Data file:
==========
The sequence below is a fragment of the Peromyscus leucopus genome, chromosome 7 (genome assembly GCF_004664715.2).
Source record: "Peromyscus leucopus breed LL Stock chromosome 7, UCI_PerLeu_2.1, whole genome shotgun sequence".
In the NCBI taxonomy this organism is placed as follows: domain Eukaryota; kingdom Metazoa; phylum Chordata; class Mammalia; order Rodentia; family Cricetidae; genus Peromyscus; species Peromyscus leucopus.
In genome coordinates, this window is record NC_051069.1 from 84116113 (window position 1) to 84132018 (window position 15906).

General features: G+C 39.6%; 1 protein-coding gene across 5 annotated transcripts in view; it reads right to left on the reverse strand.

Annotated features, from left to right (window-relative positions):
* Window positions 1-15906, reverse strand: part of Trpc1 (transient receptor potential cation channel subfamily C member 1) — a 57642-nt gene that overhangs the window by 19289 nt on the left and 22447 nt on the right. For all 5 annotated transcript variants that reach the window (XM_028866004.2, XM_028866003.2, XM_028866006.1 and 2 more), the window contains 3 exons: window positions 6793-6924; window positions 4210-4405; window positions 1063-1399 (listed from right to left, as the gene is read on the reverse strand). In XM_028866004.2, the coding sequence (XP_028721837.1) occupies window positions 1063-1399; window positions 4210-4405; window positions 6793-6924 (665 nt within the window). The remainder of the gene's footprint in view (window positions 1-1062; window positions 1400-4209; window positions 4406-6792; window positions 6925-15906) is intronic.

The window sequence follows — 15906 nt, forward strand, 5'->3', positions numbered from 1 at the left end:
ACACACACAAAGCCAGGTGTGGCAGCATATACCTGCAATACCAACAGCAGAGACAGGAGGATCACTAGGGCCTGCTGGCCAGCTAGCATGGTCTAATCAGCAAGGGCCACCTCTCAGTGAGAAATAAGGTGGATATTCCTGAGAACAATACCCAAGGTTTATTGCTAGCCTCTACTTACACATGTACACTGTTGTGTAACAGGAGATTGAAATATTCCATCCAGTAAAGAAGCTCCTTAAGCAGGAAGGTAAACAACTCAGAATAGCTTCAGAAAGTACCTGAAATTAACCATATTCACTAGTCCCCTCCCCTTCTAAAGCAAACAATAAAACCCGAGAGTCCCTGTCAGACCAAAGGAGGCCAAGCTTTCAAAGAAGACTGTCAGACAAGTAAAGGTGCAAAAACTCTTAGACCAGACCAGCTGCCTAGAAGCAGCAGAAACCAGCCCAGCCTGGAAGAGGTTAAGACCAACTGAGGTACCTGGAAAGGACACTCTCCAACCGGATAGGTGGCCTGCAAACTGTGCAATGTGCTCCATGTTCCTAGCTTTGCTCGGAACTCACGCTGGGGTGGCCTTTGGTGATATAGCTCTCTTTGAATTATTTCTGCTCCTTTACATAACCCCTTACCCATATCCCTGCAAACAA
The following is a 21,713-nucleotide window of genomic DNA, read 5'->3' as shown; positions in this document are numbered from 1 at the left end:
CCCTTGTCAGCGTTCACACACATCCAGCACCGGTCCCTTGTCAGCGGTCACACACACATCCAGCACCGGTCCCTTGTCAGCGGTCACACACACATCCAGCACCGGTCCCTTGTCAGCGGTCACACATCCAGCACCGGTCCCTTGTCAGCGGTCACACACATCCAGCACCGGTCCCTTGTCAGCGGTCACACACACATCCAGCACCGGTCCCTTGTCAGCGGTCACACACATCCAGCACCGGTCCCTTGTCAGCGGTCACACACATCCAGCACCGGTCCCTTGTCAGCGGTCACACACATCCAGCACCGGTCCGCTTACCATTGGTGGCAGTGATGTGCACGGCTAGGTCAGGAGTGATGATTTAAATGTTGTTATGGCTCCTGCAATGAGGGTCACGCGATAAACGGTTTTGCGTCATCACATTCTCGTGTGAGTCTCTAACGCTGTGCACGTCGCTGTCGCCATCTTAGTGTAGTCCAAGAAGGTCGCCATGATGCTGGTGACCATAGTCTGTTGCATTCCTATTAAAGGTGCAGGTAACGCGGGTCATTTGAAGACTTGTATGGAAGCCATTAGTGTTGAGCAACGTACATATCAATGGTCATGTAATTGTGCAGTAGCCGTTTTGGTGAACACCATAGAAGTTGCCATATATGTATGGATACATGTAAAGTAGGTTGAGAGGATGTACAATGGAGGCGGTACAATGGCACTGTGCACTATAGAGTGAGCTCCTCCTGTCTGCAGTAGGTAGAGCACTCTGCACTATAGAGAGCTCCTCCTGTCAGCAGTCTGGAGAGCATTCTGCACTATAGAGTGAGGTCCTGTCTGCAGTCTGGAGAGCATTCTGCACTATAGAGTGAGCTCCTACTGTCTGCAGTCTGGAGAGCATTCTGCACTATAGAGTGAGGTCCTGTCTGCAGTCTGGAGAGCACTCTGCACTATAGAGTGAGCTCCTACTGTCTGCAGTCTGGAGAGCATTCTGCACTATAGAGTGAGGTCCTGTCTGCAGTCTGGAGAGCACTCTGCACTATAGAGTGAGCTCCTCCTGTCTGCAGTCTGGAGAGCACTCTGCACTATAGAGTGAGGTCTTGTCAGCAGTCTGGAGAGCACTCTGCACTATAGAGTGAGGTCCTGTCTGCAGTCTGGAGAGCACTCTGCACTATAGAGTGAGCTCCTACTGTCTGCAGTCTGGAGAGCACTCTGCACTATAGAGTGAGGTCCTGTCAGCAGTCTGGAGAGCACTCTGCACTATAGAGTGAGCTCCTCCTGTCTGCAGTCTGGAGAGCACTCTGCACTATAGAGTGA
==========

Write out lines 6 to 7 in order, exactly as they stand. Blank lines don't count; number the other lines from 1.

Annotated features, from left to right (window-relative positions):
* Window positions 1-15906, reverse strand: part of Trpc1 (transient receptor potential cation channel subfamily C member 1) — a 57642-nt gene that overhangs the window by 19289 nt on the left and 22447 nt on the right. For all 5 annotated transcript variants that reach the window (XM_028866004.2, XM_028866003.2, XM_028866006.1 and 2 more), the window contains 3 exons: window positions 6793-6924; window positions 4210-4405; window positions 1063-1399 (listed from right to left, as the gene is read on the reverse strand). In XM_028866004.2, the coding sequence (XP_028721837.1) occupies window positions 1063-1399; window positions 4210-4405; window positions 6793-6924 (665 nt within the window). The remainder of the gene's footprint in view (window positions 1-1062; window positions 1400-4209; window positions 4406-6792; window positions 6925-15906) is intronic.